When Brian Brandow started financing family vacations with credit cards, he didn’t measure the cost of trips against a bank account balance. Instead, he focused on credit limits.
“In our mind, as long as we had the available credit, we never really thought of the back end of it—you know, what it may mean for our minimum payment, or the overall increase to our debt,” says Brandow, who writes about his family’s journey getting out of debt on the blog Debt Discipline. Brandow has since paid down that credit card debt and now saves for family trips in advance. But for years, those credit card-financed vacations pushed the family’s card balances higher and added stress after they returned.
Charging a vacation you haven’t budgeted for is hardly an uncommon practice. About 46 percent of consumers surveyed said they had paid for a vacation by credit card when they didn’t have enough saved, according to a 2015 study from Experian. If you’re among these vacationers, you might want to reconsider your plans.
Big Interest Charges
You can generally pay for your vacation by credit card without incurring a penny of interest, if you pay it in full by the end of the billing cycle. But when you don’t have the savings to do that, you could end up paying a premium for your trip in the form of interest charges.
Unless you have an active zero percent APR offer, there’s a good chance your credit card comes with an annual interest rate in the double-digits. In the first quarter of 2017, the average annual percentage rate on credit cards that were assessed interest was 13.86 percent, according to Federal Reserve data. Airline and travel credit cards tend to carry even higher APRs.
With that interest rate, paying down a $5,000 vacation in a year would tack on an extra $383, assuming equal payments. The longer you take, the higher those charges get. You’d rack up more than $1,950 in interest charges if you paid down the balance in five years, for example — easily enough to get you a plane ticket to London and back.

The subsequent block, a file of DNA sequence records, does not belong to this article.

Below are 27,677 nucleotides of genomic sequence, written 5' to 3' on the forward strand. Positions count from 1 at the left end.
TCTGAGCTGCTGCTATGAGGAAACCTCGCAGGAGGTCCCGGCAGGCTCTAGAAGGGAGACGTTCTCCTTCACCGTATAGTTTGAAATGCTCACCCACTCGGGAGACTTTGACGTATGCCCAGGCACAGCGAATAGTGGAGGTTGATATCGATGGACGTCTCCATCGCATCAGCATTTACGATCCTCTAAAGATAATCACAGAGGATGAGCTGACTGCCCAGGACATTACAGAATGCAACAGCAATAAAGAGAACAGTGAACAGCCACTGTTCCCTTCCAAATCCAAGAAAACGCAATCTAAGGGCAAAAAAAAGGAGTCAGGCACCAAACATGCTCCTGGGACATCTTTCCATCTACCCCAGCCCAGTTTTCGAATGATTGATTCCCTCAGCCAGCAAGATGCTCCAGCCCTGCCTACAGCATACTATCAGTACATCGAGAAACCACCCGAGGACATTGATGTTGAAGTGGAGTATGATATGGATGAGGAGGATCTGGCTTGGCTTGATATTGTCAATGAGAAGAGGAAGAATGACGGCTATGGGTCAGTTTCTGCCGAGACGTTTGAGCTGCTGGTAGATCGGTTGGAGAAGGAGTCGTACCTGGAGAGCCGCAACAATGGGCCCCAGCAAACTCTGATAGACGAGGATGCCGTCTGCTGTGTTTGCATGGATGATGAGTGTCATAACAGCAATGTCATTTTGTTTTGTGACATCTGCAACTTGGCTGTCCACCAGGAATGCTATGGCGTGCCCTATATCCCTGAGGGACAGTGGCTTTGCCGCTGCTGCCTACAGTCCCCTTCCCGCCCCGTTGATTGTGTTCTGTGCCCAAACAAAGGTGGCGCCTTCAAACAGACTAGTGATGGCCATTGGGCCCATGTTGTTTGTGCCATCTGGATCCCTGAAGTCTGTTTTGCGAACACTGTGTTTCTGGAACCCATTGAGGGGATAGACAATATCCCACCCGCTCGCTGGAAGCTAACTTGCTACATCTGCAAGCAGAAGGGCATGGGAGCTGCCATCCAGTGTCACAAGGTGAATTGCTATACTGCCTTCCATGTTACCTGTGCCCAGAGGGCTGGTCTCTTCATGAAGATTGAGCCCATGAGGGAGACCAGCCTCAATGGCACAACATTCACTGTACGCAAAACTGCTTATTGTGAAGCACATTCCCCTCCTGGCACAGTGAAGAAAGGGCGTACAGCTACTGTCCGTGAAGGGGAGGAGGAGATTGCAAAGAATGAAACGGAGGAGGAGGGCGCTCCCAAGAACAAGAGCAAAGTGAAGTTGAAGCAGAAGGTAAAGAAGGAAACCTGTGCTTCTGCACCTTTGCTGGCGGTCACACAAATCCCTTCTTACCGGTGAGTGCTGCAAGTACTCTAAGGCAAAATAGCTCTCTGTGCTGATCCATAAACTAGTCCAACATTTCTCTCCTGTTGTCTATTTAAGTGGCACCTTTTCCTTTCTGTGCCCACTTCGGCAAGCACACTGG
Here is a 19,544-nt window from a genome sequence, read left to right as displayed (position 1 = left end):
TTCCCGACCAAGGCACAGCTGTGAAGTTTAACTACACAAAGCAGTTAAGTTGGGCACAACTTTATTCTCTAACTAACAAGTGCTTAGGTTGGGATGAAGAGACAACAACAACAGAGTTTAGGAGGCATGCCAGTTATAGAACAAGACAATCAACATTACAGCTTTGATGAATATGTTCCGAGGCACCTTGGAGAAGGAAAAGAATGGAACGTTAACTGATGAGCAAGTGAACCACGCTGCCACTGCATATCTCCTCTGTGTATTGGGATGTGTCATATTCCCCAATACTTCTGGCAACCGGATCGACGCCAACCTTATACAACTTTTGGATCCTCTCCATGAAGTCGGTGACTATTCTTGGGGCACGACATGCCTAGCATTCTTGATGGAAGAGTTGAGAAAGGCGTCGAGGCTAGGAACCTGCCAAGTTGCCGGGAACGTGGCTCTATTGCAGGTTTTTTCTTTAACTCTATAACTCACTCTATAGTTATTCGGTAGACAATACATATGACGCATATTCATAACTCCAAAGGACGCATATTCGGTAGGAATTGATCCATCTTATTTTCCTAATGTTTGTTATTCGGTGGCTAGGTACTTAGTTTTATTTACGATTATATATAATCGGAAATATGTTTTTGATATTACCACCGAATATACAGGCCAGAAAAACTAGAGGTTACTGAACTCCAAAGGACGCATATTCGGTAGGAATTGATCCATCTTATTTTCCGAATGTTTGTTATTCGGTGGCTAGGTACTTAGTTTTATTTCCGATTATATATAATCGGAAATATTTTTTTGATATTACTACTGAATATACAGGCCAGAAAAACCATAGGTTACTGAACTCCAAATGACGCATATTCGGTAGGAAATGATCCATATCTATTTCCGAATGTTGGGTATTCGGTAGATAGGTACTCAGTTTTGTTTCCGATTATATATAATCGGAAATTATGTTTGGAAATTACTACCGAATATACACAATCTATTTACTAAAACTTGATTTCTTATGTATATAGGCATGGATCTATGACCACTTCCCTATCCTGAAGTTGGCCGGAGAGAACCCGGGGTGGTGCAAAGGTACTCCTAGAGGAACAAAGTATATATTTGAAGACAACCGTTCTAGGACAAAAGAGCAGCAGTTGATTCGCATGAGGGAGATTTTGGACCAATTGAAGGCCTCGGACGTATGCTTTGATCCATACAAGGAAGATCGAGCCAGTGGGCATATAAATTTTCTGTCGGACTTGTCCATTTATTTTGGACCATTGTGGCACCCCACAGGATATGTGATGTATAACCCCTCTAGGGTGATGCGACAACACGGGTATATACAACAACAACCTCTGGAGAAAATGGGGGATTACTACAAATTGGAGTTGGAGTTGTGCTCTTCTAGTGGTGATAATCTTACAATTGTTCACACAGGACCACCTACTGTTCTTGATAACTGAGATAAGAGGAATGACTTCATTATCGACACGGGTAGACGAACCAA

When you’re already carrying debt, adding vacation costs could make already high balances bump up against your limit. Over time, that could sink your credit score.
The percentage of available credit used on a credit card has a major impact on your FICO score. VantageScore also calls the percentage of available credit used a “highly influential factor.” With a falling score, qualifying for favorable credit terms also becomes challenging. Getting a 0% APR card and paying down the debt interest-free might be a no-go.
Burgeoning balances could also make it harder to keep up with minimum payments. Falling behind on payments could cause your issuer to increase your APR, slash your limit or shutter your account. That could leave you with fewer financial options when unexpected expenses arise, such as emergency car repairs or big medical bills.
Facing your debt can be nerve-racking — especially right after coming back from vacation. For Brandow, this was one of the worst parts about financing a trip with credit cards.
“Your next credit card statement really reflected the damage that was done after this great family vacation,” he says.
These days, Brandow and his family save up for trips, making the time away more enjoyable, he says. He compares a Disneyland vacation he took with his wife and teenage kids, which they had saved up for, with a financed trip to the amusement park they took 13 years ago.
“On both vacations, we enjoyed ourselves,” he says. “But coming back from the second trip we took recently was much more enjoyable because we didn’t have a large amount of debt hanging over our head post-vacation.”
What To Do Instead
Before you take a vacation you can’t afford, you might want to re-evaluate your options to avoid that debt hangover:
Canceling expensive plans in favor of something more budget-friendly may sound drastic, but it could be a smart move if it helps you avoid unnecessary debt and stress. Ask if you can get a refund on your airfare or hotel stays without paying cancellation fees.
2. Save Up
If you have a dream vacation in mind, start setting aside money now. By saving consistently, you’ll eventually be able to pay for that trip without going into debt.
3. Stay Local
While paying down debt, Brandow and his family kept spending down by vacationing locally and taking day trips near home.
“We realized we could still have a great time as a family, but we didn’t need to get on a plane and go somewhere, or stay in a hotel and have this big travel expense,” Brandow says.
This article was written by Claire Tsosie for NerdWallet and was originally published by Forbes.
The article How Financing a Vacation with Credit Cards Could Ruin Your Fun originally appeared on NerdWallet.